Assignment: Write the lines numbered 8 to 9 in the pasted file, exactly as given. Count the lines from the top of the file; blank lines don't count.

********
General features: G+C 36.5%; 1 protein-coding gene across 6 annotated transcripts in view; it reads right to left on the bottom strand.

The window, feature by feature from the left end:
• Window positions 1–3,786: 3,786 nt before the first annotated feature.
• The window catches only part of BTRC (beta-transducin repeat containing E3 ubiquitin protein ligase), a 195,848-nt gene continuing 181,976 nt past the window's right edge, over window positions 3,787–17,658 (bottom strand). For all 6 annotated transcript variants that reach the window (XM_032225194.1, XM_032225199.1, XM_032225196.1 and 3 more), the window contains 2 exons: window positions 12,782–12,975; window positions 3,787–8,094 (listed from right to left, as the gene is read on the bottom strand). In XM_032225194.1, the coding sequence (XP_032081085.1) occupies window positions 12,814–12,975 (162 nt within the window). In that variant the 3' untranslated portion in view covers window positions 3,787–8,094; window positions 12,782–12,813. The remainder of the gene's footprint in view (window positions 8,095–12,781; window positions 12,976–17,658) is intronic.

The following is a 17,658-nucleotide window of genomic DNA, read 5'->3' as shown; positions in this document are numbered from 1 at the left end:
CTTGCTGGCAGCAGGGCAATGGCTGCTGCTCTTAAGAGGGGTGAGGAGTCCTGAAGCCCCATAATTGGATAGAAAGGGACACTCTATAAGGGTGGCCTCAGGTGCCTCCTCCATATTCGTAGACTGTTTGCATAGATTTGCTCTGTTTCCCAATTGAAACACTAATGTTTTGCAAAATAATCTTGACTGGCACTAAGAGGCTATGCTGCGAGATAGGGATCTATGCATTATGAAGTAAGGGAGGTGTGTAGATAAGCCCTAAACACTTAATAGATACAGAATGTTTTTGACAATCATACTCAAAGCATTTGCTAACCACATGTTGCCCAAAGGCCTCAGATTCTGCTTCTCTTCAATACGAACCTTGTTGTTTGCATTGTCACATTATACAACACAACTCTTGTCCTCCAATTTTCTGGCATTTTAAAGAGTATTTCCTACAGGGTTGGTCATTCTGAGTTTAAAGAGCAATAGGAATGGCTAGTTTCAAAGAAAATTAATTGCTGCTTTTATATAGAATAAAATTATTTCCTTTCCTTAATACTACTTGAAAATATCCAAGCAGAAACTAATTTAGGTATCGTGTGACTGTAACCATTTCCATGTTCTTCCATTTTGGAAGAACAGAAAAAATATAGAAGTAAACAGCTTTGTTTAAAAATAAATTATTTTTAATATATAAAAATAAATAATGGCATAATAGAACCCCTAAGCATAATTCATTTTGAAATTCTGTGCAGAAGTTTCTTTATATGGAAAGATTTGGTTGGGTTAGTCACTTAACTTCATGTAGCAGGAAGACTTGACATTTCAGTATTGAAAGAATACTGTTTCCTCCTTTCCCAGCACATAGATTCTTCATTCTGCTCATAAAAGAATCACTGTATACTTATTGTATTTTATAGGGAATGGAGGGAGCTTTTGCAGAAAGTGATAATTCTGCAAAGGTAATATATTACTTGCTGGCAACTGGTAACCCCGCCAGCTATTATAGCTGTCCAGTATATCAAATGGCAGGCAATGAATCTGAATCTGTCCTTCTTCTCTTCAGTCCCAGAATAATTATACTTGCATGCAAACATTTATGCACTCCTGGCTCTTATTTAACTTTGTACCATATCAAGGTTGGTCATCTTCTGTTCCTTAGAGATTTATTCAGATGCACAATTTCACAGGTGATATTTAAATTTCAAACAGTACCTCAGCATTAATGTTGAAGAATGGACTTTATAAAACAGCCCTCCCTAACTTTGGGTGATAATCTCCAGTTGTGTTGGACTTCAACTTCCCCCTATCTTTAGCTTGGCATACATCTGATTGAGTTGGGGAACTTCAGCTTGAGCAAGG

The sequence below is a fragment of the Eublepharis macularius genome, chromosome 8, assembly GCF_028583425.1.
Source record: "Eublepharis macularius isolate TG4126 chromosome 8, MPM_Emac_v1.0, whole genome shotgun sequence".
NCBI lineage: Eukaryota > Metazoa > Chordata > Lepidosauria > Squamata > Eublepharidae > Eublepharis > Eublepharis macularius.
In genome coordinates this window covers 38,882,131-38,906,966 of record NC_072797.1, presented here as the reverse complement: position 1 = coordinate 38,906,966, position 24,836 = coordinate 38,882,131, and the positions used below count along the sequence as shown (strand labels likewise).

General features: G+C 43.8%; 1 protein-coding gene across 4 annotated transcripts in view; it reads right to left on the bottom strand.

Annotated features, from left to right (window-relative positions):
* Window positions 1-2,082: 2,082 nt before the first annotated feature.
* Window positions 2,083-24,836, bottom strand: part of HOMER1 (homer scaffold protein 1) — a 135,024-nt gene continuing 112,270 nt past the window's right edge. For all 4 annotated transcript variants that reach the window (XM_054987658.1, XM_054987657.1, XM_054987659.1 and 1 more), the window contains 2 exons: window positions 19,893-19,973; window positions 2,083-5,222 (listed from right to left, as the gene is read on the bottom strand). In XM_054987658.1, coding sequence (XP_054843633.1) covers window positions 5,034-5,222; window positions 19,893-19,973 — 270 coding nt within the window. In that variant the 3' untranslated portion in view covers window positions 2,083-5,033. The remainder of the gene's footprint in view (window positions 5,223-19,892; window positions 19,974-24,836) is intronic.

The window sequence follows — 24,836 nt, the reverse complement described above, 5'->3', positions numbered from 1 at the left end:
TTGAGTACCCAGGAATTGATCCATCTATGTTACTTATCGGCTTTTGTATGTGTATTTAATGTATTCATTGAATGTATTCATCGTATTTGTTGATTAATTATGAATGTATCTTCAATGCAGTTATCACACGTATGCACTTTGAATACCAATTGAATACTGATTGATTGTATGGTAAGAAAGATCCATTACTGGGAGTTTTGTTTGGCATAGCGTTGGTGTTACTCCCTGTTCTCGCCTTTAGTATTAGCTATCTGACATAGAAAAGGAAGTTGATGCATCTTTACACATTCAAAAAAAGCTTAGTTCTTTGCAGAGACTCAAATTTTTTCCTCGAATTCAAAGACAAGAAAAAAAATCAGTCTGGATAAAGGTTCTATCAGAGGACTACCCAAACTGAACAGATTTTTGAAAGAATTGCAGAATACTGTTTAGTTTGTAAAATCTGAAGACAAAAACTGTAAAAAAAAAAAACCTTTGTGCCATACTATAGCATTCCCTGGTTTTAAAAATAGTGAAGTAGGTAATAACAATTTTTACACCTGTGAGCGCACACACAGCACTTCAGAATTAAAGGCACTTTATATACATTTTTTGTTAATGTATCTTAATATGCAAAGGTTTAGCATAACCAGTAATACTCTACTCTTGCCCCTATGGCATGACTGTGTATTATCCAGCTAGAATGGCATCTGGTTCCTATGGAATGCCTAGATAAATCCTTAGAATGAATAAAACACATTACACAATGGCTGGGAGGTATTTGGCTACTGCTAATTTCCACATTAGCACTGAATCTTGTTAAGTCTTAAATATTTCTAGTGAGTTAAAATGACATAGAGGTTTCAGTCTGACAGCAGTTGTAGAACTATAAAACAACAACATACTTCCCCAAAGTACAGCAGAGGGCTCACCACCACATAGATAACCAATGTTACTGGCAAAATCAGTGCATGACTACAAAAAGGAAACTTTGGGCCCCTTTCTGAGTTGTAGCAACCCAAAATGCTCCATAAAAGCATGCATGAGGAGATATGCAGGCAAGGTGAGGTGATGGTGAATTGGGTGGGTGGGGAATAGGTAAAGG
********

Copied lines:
Source record: "Eublepharis macularius isolate TG4126 chromosome 8, MPM_Emac_v1.0, whole genome shotgun sequence".
NCBI lineage: Eukaryota > Metazoa > Chordata > Lepidosauria > Squamata > Eublepharidae > Eublepharis > Eublepharis macularius.